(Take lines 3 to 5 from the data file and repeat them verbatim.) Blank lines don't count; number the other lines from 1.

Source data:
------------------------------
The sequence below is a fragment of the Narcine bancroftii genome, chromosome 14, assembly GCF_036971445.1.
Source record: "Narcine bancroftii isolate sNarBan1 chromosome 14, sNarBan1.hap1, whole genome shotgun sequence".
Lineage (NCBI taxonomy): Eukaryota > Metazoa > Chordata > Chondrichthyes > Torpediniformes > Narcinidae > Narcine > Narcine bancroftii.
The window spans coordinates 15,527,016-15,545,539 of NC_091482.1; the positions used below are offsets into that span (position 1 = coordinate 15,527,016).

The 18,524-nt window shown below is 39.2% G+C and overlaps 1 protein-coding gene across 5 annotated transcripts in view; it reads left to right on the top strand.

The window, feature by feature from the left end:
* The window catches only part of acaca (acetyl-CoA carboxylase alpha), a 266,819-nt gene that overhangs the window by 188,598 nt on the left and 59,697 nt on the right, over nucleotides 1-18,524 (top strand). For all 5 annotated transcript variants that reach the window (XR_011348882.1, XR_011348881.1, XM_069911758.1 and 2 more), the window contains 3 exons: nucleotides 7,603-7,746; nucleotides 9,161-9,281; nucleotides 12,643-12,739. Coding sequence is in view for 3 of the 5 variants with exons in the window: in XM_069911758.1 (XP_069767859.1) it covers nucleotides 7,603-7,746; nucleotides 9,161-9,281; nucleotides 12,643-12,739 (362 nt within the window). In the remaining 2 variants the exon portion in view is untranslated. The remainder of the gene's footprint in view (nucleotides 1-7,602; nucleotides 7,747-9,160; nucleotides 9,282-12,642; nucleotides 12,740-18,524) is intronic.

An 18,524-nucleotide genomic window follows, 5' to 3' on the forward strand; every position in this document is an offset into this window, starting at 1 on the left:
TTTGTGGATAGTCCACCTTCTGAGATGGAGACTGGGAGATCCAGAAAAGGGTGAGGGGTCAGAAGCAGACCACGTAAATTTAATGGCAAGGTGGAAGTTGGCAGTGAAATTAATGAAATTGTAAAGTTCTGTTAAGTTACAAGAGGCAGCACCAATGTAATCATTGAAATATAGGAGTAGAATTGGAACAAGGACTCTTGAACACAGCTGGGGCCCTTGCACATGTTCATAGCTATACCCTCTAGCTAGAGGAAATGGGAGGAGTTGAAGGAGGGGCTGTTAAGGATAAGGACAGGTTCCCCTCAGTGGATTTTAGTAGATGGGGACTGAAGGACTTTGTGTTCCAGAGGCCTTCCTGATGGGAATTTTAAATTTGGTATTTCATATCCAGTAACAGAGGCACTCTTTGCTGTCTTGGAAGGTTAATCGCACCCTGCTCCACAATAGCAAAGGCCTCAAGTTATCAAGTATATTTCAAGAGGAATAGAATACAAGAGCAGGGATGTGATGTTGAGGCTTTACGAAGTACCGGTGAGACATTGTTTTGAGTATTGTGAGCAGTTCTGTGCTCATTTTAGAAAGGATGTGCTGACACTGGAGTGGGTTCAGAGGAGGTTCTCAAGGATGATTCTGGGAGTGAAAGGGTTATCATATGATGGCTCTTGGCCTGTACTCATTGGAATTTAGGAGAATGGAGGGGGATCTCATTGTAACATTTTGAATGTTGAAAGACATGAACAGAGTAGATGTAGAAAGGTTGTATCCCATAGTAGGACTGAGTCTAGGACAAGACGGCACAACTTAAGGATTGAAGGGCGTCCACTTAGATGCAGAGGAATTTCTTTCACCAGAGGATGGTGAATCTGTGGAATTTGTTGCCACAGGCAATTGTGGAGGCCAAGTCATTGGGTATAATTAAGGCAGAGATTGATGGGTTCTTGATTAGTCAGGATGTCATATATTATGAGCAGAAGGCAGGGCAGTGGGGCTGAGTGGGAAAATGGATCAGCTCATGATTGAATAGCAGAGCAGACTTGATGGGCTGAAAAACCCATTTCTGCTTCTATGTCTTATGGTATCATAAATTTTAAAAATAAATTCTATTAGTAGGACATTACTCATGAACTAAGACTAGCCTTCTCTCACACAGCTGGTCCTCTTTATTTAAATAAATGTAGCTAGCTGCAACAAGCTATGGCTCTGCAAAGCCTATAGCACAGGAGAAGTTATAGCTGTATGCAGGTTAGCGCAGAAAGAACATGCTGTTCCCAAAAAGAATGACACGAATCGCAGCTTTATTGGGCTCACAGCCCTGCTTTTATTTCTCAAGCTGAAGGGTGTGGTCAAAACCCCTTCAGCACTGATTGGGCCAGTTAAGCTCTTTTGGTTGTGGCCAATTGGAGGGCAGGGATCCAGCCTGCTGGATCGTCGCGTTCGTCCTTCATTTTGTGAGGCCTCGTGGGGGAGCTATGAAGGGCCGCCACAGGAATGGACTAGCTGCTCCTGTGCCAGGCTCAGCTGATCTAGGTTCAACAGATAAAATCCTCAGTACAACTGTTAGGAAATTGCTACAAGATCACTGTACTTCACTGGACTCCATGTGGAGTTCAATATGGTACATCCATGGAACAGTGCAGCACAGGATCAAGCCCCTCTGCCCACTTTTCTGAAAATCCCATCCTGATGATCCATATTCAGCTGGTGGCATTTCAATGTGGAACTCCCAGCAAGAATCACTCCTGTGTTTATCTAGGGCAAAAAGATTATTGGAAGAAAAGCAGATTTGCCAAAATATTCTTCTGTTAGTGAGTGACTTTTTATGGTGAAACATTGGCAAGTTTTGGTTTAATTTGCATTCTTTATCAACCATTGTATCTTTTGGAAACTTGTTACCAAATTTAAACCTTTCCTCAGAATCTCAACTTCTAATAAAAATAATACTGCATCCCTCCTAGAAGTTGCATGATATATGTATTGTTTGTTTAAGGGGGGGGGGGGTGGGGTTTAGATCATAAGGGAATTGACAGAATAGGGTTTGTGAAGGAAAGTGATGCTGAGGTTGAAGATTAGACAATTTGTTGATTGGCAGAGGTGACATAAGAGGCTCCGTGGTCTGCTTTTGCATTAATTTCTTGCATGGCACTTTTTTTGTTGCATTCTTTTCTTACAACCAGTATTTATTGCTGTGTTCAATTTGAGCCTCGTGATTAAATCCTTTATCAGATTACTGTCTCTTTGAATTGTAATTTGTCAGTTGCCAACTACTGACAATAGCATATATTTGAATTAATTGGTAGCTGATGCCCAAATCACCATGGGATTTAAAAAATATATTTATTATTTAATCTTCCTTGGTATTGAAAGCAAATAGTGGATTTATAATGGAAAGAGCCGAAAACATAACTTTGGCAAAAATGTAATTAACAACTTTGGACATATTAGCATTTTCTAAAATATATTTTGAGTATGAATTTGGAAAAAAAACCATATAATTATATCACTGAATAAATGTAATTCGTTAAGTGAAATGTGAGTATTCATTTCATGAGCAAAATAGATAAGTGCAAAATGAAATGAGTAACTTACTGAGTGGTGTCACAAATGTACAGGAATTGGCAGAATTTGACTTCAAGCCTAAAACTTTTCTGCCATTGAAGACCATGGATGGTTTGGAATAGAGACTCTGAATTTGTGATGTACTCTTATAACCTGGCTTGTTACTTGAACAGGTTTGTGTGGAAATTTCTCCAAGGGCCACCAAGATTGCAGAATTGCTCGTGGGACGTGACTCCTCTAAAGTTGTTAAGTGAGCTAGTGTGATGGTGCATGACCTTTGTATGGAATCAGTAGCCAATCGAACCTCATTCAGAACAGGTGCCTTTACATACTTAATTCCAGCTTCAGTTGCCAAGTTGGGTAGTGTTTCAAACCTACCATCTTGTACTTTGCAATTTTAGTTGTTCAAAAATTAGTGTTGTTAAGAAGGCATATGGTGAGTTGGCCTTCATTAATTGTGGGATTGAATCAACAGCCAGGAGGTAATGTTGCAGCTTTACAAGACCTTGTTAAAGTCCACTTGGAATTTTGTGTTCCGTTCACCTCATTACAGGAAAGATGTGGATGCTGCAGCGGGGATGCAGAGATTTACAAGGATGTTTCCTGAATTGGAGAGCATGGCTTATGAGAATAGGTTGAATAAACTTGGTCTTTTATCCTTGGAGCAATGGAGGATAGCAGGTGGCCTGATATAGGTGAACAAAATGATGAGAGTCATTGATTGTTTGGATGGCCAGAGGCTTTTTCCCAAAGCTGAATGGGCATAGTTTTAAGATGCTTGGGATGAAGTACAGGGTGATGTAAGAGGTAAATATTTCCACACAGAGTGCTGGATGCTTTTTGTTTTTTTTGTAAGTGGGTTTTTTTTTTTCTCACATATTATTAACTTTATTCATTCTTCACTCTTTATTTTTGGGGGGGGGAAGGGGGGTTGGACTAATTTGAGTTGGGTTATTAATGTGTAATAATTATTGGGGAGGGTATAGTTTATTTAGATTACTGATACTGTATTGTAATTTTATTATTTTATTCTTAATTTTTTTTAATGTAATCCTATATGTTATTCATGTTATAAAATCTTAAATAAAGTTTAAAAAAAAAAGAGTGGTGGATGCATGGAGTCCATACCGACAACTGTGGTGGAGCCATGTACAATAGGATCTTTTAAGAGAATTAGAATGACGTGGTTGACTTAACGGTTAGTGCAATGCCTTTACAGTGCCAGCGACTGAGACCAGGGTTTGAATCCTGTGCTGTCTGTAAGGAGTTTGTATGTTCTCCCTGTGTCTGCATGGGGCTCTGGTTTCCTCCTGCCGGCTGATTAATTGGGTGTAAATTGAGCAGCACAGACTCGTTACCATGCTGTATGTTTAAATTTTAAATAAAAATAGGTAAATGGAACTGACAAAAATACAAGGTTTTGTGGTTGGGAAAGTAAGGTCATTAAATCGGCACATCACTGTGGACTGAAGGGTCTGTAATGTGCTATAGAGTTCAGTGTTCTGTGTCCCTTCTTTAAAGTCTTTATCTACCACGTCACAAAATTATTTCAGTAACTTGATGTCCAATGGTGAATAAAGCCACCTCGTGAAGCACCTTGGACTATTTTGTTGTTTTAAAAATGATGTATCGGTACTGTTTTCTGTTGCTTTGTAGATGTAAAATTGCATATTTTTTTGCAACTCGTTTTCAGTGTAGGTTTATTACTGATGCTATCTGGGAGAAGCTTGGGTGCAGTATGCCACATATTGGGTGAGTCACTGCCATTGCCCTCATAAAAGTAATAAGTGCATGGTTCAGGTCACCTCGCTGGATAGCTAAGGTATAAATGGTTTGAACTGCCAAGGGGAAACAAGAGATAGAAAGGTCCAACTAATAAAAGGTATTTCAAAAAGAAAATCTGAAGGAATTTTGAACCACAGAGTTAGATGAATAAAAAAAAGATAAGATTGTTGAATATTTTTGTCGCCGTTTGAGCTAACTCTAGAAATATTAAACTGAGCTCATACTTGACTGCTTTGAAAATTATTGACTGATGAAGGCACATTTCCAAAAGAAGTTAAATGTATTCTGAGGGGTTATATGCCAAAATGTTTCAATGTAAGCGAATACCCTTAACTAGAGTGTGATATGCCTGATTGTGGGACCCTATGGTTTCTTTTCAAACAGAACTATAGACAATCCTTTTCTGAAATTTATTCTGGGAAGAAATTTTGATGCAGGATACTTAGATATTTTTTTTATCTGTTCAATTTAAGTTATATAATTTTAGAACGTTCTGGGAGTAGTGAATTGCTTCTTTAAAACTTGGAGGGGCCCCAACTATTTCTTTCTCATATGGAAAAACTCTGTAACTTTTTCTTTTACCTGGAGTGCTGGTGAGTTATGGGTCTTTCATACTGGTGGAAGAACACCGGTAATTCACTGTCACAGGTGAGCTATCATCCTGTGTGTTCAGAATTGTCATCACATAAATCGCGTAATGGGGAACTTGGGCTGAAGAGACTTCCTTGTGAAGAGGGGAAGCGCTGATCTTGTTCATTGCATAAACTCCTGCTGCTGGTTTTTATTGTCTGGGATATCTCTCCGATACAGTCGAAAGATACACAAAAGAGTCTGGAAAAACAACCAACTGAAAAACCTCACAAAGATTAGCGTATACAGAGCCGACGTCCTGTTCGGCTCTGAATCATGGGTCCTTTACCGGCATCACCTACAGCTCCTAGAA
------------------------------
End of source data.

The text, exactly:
Lineage (NCBI taxonomy): Eukaryota > Metazoa > Chordata > Chondrichthyes > Torpediniformes > Narcinidae > Narcine > Narcine bancroftii.
The window spans coordinates 15,527,016-15,545,539 of NC_091482.1; the positions used below are offsets into that span (position 1 = coordinate 15,527,016).

The 18,524-nt window shown below is 39.2% G+C and overlaps 1 protein-coding gene across 5 annotated transcripts in view; it reads left to right on the top strand.